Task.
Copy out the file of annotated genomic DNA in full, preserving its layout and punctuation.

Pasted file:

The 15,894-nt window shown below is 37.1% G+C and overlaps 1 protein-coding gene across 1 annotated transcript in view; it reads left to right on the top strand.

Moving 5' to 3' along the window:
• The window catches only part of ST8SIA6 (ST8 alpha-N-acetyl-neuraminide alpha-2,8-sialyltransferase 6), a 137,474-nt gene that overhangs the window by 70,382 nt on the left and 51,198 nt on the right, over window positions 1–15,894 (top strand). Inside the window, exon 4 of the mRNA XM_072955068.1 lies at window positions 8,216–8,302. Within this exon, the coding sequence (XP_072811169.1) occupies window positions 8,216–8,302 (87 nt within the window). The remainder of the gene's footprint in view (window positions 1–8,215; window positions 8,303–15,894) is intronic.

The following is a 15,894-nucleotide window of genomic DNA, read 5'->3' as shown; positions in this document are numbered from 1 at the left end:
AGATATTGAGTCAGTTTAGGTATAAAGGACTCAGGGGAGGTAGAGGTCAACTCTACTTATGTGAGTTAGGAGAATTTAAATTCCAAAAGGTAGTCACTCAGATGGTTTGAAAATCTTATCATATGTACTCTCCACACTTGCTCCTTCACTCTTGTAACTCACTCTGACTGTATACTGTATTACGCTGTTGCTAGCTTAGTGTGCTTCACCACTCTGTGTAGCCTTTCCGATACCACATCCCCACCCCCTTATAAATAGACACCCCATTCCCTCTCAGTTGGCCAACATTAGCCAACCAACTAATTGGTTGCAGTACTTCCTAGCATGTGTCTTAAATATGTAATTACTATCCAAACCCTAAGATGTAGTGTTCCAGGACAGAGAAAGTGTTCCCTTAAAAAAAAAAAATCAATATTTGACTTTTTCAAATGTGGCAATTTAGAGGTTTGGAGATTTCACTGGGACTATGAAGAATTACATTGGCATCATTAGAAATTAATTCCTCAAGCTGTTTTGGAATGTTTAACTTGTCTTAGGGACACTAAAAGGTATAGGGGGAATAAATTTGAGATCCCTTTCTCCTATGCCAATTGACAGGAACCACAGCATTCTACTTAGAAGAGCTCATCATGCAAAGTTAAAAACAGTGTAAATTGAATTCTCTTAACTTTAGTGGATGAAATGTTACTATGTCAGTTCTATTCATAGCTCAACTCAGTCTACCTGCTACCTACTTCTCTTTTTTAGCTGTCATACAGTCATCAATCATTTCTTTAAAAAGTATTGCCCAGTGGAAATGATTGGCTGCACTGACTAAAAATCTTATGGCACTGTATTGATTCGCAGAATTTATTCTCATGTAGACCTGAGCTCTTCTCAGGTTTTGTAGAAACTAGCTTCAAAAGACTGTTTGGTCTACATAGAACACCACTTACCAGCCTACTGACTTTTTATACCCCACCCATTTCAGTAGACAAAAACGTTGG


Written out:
The 15,894-nt window shown below is 37.1% G+C and overlaps 1 protein-coding gene across 1 annotated transcript in view; it reads left to right on the top strand.

Moving 5' to 3' along the window:
• The window catches only part of ST8SIA6 (ST8 alpha-N-acetyl-neuraminide alpha-2,8-sialyltransferase 6), a 137,474-nt gene that overhangs the window by 70,382 nt on the left and 51,198 nt on the right, over window positions 1–15,894 (top strand). Inside the window, exon 4 of the mRNA XM_072955068.1 lies at window positions 8,216–8,302. Within this exon, the coding sequence (XP_072811169.1) occupies window positions 8,216–8,302 (87 nt within the window). The remainder of the gene's footprint in view (window positions 1–8,215; window positions 8,303–15,894) is intronic.

The following is a 15,894-nucleotide window of genomic DNA, read 5'->3' as shown; positions in this document are numbered from 1 at the left end:
AGATATTGAGTCAGTTTAGGTATAAAGGACTCAGGGGAGGTAGAGGTCAACTCTACTTATGTGAGTTAGGAGAATTTAAATTCCAAAAGGTAGTCACTCAGATGGTTTGAAAATCTTATCATATGTACTCTCCACACTTGCTCCTTCACTCTTGTAACTCACTCTGACTGTATACTGTATTACGCTGTTGCTAGCTTAGTGTGCTTCACCACTCTGTGTAGCCTTTCCGATACCACATCCCCACCCCCTTATAAATAGACACCCCATTCCCTCTCAGTTGGCCAACATTAGCCAACCAACTAATTGGTTGCAGTACTTCCTAGCATGTGTCTTAAATATGTAATTACTATCCAAACCCTAAGATGTAGTGTTCCAGGACAGAGAAAGTGTTCCCTTAAAAAAAAAAAATCAATATTTGACTTTTTCAAATGTGGCAATTTAGAGGTTTGGAGATTTCACTGGGACTATGAAGAATTACATTGGCATCATTAGAAATTAATTCCTCAAGCTGTTTTGGAATGTTTAACTTGTCTTAGGGACACTAAAAGGTATAGGGGGAATAAATTTGAGATCCCTTTCTCCTATGCCAATTGACAGGAACCACAGCATTCTACTTAGAAGAGCTCATCATGCAAAGTTAAAAACAGTGTAAATTGAATTCTCTTAACTTTAGTGGATGAAATGTTACTATGTCAGTTCTATTCATAGCTCAACTCAGTCTACCTGCTACCTACTTCTCTTTTTTAGCTGTCATACAGTCATCAATCATTTCTTTAAAAAGTATTGCCCAGTGGAAATGATTGGCTGCACTGACTAAAAATCTTATGGCACTGTATTGATTCGCAGAATTTATTCTCATGTAGACCTGAGCTCTTCTCAGGTTTTGTAGAAACTAGCTTCAAAAGACTGTTTGGTCTACATAGAACACCACTTACCAGCCTACTGACTTTTTATACCCCACCCATTTCAGTAGACAAAAACGTTGG